Implications

Times are changing. People are more mobile now in the 21st century than ever before. Communities can change seemingly overnight. The congregation will stick out like a sore thumb within just a few years. Pastors working in churches who are experiencing this phenomenon must be willing to fight a hard fight. Many communities have not just several races living within them but also several cultures. This can cause problems when trying to assimilate all cultures into one church. A way for the revitalizing church to still partake in the community is help plant a church for one of the separate cultures. They may even go a step further and allow this church plant to use a section of their church. This would give life and vitality to both churches and the community at large.

Towards the end of the book, on page 192, Henard suggests an ongoing servant evangelism program. More and more people are becoming resistant to the gospel (see page 153). An effective way to bring down the initial walls is to serve. For a church to be able to have life again, they must be seen as a indispensable in the community. Not everyone will love Jesus and the Gospel, but a church must have a visible impact on the community.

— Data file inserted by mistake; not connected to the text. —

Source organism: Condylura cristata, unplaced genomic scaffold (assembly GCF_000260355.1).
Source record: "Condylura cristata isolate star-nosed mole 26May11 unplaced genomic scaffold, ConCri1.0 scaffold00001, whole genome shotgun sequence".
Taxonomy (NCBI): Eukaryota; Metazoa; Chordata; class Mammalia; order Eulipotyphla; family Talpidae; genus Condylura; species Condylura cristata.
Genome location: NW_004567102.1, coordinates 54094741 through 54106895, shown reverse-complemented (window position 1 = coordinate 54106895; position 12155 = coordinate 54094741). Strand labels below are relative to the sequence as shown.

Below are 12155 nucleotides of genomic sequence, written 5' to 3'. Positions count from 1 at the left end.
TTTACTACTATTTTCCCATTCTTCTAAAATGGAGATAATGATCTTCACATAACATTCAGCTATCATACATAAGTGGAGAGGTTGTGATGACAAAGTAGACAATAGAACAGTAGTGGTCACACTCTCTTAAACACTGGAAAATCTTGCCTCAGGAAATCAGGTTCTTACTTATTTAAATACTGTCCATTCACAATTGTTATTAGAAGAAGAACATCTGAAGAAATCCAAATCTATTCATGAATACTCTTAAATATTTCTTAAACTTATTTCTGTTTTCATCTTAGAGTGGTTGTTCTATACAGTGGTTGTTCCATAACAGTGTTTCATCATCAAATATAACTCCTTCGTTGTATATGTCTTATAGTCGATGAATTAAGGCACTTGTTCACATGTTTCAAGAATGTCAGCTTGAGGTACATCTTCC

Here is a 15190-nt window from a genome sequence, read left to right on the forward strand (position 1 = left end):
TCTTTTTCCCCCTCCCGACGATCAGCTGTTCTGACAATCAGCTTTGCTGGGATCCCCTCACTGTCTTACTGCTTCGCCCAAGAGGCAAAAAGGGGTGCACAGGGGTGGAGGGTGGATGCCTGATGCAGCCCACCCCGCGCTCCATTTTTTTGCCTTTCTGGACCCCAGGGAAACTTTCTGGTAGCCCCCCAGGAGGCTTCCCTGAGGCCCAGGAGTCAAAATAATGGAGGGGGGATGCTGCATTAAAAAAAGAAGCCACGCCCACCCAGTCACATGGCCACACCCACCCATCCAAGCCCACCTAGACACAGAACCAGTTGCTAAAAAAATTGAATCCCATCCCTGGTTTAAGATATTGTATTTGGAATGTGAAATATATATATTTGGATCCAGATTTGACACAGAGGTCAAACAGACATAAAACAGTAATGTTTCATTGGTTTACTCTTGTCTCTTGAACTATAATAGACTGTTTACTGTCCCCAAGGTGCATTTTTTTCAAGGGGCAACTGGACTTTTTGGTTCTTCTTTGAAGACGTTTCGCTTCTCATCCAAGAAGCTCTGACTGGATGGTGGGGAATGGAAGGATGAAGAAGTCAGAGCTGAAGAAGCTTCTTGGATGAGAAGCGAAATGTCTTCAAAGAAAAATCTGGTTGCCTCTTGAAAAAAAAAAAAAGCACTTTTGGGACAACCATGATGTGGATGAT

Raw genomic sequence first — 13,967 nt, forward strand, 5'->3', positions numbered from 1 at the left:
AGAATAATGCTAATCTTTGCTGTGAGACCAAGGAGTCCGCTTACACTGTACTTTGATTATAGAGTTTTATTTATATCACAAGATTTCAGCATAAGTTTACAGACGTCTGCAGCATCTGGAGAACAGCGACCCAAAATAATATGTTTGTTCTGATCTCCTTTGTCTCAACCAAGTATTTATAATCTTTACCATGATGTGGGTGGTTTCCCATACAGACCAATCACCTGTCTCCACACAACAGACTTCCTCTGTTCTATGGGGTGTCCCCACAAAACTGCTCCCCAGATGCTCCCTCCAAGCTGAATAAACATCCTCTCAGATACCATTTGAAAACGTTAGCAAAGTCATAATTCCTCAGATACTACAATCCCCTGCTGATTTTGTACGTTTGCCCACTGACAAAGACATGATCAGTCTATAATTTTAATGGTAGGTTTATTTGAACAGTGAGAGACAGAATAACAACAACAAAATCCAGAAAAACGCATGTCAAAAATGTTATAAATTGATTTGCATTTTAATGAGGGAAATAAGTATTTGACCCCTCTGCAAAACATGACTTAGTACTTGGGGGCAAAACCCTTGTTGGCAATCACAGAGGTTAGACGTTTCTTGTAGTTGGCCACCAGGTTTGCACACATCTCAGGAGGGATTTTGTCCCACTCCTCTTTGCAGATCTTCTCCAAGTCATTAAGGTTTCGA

For those who are impacted by the servant evangelism projects and decide to visit the church, how will they be treated? People decide if they belong in the church within their first visit to the church, so it is that important to make it pleasant and have follow up. Henard’s ten suggested touches have huge implications for how the church reaches out to the guest. In the consumer culture of America, the Church should not buy into it, yet it must understand that people are used to excellence and friendliness. The Church should be even more friendly than Chick-fil-a.